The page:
Cristal Lalique and Haviland Storefront in LondonLalique and Haviland Join Forces and Open A Joint Flagship Store in London: A renewal of old ties between the family name of Rene Lalique and the family name of David Haviland was cemented in London recently, with the opening of the new Lalique Haviland joint flagship store on Conduit Street. This store name recalls ties between these two great families that go back to 1916.

Here is a brief history: Haviland was started in 1842 by David Haviland. He was a member of a New York family that imported and sold china. In the early 1840’s he traveled to Limoges France where he founded the great Haviland manufacture. His two sons, Charles and Theodore were active in the business, Theodore in New York dealing with marketing matters, and Charles, the oldest of the two sons in France at the factory in Limoges. After David Haviland died in 1879, Theodore moved to Limoges to participate more directly in the management of company affairs. For whatever reasons, by 1891 the two brothers had irreconcilable differences and joint control of the Haviland Company was dissolved, with each brother going it his own way. Charles operated under the old family company name of Haviland et Cie, and Theodore under the name Theodore Haviland Limoges. The two brothers competed not just with other companies, but against each other. The last decade of the 19th century also saw the rise of the great Rene Lalique, who’s reputation as a jeweler and designer in Paris had spread worldwide. Lalique’s primary focus in the last decade of the 1800’s was jewelry and unique objects. It was the famous glassmaker Emile Galle who recognized Rene Lalique as the “the inventor of modern jewelry”.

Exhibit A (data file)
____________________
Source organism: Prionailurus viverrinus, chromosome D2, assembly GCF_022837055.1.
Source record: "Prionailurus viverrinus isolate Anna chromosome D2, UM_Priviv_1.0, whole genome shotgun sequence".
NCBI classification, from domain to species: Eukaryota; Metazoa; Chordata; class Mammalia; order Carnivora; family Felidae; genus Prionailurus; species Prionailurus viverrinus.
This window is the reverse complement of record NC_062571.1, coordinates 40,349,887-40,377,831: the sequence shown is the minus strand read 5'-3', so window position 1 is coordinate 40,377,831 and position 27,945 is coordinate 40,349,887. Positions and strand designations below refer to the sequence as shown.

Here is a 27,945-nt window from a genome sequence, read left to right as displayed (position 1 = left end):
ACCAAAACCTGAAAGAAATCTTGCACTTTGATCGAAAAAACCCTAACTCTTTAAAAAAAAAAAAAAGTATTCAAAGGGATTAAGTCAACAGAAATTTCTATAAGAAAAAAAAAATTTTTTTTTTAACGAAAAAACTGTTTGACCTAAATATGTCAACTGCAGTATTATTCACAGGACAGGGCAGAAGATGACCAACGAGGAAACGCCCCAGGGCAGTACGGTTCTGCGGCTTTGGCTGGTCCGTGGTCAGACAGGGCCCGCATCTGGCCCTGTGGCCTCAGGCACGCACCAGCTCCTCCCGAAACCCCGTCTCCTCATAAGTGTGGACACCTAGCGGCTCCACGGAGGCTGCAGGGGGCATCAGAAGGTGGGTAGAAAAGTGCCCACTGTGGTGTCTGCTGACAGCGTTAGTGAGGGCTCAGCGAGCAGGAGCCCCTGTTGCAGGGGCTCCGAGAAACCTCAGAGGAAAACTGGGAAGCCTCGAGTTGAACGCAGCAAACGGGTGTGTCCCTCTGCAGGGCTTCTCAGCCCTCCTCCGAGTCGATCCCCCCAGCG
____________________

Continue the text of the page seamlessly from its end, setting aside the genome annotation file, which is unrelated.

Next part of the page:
Suzanne Lalique PortraitIn 1892, Lalique had a daughter by his second wife, whom they named Suzanne. Suzanne became an accomplished designer and painter in her own right, without any formal art training. Growing up as close to the great Lalique as one can get, was all the training required. Her vase designs cover two pages in the R Lalique Catalogue Raisonne, and her paintings and decorative arts are now spread around the world. At least two Rene Lalique production vases were designed by Suzanne Lalique; the vases Sophora and Penthievre. She also created great porcelain designs for Haviland during the last half of the 1920’s and into the early 1930’s, and she is credited with having painted in 1931 the only recorded portrait of Rene Lalique created late in his life. And of esoteric interest to both historians and stemware collectors, is the SH monogram which graces the stemware set Monogramme in the Catalogue Raisonne. These are the stems that start at #5042 on Page 831 of the 2004 edition. These stems were sold in minimum orders of 100 pieces. But for the big order, Lalique et Cie would put your own monogram on each stem. That’s probably how they figured out the name for this design! Apparently, Suzanne Haviland was an early customer :).